The Windows 10 update follows from Microsoft's announcement last January of its Hololens project, which at the time included access to a VR headset and a software development kit for creating applications for the headset.
Myerson said Microsoft Corp. (Nasdaq: MSFT) is working on common holographic version 1.0 specification, which it intends to release at the Windows Hardware Engineering Conference (WinHEC) in December.
here on Light Reading.
In May, Intel bought Replay Technologies, a company that creates 3D representations of events, most notably basketball games. Krzanich did not mention Replay by name, but touted the capability of being able to record events and then enable users to view the action from quite literally anywhere within the represented space. The demo at IDF was of Game 7 of the NBA Finals between the Warriors and the Cavaliers; the point of view swung smoothly from several points in the stands to several points courtside. The system is capable of putting the viewer on the floor. The demo shows how it is possible to not just provide a 360-degree view from any point, but a 360-degree view from any point in a given volume.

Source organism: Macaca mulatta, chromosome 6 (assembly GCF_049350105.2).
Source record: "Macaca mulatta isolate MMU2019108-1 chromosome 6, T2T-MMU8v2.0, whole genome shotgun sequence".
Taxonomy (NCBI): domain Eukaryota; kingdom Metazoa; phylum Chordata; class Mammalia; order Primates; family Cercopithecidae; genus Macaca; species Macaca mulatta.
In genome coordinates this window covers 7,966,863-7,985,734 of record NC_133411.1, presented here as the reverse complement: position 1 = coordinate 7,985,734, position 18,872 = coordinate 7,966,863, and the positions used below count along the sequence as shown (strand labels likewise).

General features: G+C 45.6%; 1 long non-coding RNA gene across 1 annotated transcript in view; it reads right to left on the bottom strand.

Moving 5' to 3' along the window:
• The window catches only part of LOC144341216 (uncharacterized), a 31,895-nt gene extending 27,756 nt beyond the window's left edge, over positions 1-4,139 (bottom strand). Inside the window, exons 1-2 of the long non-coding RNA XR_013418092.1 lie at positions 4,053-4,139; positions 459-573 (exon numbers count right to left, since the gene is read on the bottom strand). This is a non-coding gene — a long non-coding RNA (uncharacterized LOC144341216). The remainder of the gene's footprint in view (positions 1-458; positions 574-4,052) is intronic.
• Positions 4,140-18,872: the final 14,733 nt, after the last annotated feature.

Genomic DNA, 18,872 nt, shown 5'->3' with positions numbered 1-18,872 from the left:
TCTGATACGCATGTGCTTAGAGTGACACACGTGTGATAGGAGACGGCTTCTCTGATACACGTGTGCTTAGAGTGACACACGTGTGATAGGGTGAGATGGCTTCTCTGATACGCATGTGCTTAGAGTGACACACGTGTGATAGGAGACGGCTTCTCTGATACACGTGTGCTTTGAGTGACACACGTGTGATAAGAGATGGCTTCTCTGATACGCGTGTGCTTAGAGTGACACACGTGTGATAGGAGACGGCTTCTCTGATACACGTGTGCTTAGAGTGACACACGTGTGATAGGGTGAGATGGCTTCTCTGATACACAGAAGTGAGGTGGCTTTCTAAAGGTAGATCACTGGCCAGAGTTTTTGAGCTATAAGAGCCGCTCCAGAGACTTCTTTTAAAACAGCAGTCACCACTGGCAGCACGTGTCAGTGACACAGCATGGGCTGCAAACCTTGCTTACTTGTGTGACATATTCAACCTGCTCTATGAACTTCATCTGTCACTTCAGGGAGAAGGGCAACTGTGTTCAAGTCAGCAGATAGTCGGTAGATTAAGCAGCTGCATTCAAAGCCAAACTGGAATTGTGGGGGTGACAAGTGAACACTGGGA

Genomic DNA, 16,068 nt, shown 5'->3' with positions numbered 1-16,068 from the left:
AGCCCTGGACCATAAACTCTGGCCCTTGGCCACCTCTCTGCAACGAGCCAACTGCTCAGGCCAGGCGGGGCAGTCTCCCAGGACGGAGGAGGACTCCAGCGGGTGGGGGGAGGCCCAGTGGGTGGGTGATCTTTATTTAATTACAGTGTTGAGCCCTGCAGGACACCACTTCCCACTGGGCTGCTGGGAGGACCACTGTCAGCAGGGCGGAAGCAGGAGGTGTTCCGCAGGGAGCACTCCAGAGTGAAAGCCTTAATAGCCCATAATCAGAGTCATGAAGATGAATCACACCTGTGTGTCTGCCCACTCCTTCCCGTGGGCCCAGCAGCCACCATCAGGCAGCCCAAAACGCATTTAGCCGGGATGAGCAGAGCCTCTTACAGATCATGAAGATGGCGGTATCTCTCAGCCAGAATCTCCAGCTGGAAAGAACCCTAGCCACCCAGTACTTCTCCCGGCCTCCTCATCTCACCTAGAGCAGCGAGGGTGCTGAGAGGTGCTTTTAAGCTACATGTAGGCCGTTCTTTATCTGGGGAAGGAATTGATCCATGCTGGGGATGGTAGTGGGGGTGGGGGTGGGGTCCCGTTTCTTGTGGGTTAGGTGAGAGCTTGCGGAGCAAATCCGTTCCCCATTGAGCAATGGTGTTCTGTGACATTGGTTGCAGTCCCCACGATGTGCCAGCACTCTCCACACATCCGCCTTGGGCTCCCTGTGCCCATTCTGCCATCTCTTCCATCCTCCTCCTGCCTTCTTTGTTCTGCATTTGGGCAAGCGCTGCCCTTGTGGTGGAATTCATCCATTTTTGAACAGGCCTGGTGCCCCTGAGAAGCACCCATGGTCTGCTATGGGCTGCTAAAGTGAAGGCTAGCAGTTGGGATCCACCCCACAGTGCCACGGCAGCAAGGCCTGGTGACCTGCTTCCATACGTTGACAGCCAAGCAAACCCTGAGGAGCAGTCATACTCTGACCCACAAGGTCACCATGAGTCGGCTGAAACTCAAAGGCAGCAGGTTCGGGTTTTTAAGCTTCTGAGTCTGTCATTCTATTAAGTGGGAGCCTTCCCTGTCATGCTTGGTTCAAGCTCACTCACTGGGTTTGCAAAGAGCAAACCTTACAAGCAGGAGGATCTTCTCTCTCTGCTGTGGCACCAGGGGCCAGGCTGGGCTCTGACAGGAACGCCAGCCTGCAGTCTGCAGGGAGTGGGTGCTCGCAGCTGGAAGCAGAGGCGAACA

That's not unprecedented, but it was an impressive demo, one that requires a tremendous amount of processing power, which Krzanich was happy to point out in order to tout the company's upcoming Broadwell microprocessor which incorporates ten processing cores, and which will be used for such applications. He said the device is now shipping to partners.